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Neuroaesthetics & Design – How To Re-jig Our Brains

Scientific and artistic communities rarely see eye to eye, except in an interdisciplinary field that requires cooperation from both parties. Very occasionally, they find an area that draws interest and collaboration from both. This time around, it’s neuroaesthetics.

What is neuroaesthetics?

Neuroaesthetics is a field of experimental science that aims to combine neuro-psychological research with aesthetics. It investigates the ‘perception, production, and response to art, as well as interactions with objects and scenes that evoke an intense feeling, often of pleasure’. In simple terms, neuroaesthetics explores the effect that beauty and art have on the human brain and our sense of well being.

Valiant Clinic, City Walk, Dubai

How does this relate to interior design?

Veterans in the field will agree – interior design is both a science and an art. While the artistic component of interior design is its most visible aspect, there is a respectable amount of science that informs a lot of the decisions that drive good design. 

The primary goal of an interior designer is to make decisions that will lead to the design and development of a space that is comforting and effective. Comfort and effectiveness can mean different things depending on the context. For example, corporate, healthcare, or education sectors have different expectations from their built environments. According to Susan Magsamen, the International Arts + Mind Lab’s executive director, “Small design considerations may not have a noticeable effect, but they add up to a greater whole. Informed by neuroaesthetics studies, interior designers can make individual design choices with an eye to how they will contribute to the overall effect. Taking a sensory perspective on healthcare spaces changes the lens on design at every aspect.”

Intersect by Lexus

Neuroaesthetics in practice

Three masters in their own field – Plato, Vitruvius and Palladio – have all tried to convey the same point using different words: the three qualities of a successful space are form, use and beauty. The design choices we make in regards to these three are critical to the well being of the people who inhabit the space. But the combination and impact of the three qualities can vary from person to person and space to space. The growing field of neuroaesthetics taps directly into these qualities and the emotions associated with them, giving designers valuable new insights.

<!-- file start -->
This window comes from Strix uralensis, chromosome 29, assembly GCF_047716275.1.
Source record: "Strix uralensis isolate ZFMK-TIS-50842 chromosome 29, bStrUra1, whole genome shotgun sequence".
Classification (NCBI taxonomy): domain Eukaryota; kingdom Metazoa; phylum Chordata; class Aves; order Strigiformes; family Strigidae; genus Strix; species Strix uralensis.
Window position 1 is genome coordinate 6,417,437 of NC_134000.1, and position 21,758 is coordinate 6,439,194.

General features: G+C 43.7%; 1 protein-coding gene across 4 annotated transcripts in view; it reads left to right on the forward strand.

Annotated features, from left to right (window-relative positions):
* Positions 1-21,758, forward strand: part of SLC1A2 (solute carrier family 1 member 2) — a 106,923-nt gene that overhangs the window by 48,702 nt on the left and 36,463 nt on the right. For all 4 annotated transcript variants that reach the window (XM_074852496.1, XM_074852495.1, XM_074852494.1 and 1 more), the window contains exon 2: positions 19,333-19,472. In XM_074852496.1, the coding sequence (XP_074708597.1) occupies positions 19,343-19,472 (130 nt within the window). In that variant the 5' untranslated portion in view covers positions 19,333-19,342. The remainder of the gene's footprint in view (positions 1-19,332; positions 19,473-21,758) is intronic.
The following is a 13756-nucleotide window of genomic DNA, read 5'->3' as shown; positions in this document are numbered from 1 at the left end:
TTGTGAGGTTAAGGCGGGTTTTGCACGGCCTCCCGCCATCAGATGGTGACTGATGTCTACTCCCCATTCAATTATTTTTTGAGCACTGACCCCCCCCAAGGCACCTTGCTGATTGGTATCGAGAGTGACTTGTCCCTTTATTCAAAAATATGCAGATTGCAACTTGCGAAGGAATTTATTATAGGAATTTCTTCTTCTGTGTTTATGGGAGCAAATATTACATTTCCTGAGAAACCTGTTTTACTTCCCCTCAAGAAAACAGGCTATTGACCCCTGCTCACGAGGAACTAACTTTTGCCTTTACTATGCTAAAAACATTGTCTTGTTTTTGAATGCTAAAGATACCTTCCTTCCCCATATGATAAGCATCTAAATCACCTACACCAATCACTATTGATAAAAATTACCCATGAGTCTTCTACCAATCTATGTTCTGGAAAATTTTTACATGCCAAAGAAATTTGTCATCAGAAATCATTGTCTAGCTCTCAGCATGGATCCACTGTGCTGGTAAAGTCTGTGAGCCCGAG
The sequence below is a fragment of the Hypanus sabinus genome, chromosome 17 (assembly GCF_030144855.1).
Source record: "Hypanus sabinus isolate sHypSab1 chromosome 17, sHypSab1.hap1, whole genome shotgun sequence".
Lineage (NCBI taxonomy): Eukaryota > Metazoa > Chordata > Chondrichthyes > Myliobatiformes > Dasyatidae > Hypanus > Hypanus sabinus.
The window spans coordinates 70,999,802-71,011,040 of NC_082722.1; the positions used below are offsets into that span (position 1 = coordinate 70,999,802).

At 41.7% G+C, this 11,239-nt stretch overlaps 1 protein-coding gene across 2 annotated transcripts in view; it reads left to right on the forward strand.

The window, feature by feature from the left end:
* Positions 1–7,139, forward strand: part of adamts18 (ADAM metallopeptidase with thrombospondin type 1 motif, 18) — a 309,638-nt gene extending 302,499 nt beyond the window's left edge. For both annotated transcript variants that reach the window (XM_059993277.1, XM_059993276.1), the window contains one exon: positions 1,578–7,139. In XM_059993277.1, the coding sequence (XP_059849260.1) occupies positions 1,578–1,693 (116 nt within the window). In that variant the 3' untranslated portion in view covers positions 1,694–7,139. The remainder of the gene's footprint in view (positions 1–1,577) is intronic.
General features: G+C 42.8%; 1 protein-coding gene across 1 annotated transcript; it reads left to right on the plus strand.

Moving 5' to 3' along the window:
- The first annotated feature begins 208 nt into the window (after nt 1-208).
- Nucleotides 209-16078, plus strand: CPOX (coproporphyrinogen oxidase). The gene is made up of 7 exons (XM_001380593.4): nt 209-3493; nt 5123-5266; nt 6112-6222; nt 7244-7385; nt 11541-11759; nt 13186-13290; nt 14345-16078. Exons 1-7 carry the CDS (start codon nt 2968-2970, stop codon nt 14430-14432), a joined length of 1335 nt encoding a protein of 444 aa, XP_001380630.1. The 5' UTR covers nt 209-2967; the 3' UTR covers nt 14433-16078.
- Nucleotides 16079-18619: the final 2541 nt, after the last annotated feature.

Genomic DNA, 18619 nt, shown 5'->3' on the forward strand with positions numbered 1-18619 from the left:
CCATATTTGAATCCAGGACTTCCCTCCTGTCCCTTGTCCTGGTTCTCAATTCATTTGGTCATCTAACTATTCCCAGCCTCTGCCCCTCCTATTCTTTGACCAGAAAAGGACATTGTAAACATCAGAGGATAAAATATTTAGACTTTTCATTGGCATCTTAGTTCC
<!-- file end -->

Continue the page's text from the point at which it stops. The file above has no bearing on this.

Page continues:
We’ve spoken about biophilic design several times before. How we perceive natural patterns and stimuli, and our reaction to them, stems from a hardwiring in our brains. A lot of these patterns can be employed to create designs that invoke positive emotions in a person. But neuroaesthetics isn’t a perfect science, as we’ll soon see.

One school of thought advocates for symmetry in design. The balance invokes a sense of calm and composure in the mind. This translates to mental comfort because our brains appreciate the balance of structure and space. On the other hand, feng shui master Anjie Cho, based out of New York and author of the book Holistic Spaces – 108 Ways to Create a Mindful and Peaceful Home, believes that symmetry is boring and not interesting to the eye. This is true to some extent. Repeated, symmetrical patterns can become boring. A dash of randomness and a pop of colour goes a long way towards creating excitement. This is also an approach used in biophilic design.

Donald H. Ruggles, an architect based in Denver and author of the book, Beauty, Neuroscience & Architecture: Timeless Patterns and Their Impact On Our Well-Being, says that beauty has been often considered as an individual assessment of a visual pattern. According to his book, jagged surfaces or sharp edges can cause anxiety and our brain may perceive these as threats. This in turn makes us uncomfortable and then triggers a fight or flight response, often leaving us uneasy.

Professor and neuroscientist, Harry Franci Mallgrove, says it best: “Beauty, like art, is a neurological activity, an urge for and feeling of pleasure… and associated with awe or wonder”. In their own way, designers embed implicit signals in their designs. A ballroom can serve the same function as a nightclub, but the difference in design tells our brains what to expect, and in turn how to behave in such spaces. The design of a space is often what drives emotions of warmth, excitement, or wonder. There’s a reason why clinics, gyms, or bars make you feel a certain way.

Uberhaus nightclub in Lebanon, designed by Rabih Geha

Ivy Ross, Google’s vice president of hardware design, was recently quoted saying, “With neuroscience now, you can prove the things that designers and artists have always known – that aesthetics (which is not just making things look pretty, but enlivening all the sensory systems through space, colour, texture, music, and shape) affects our brain, our physiology, and our well-being. Not everyone understands the power of that, but now neuroscience is able to show that.” The insights from this field will no doubt help designers make scientifically informed decisions about the spaces and people they’re designing for.


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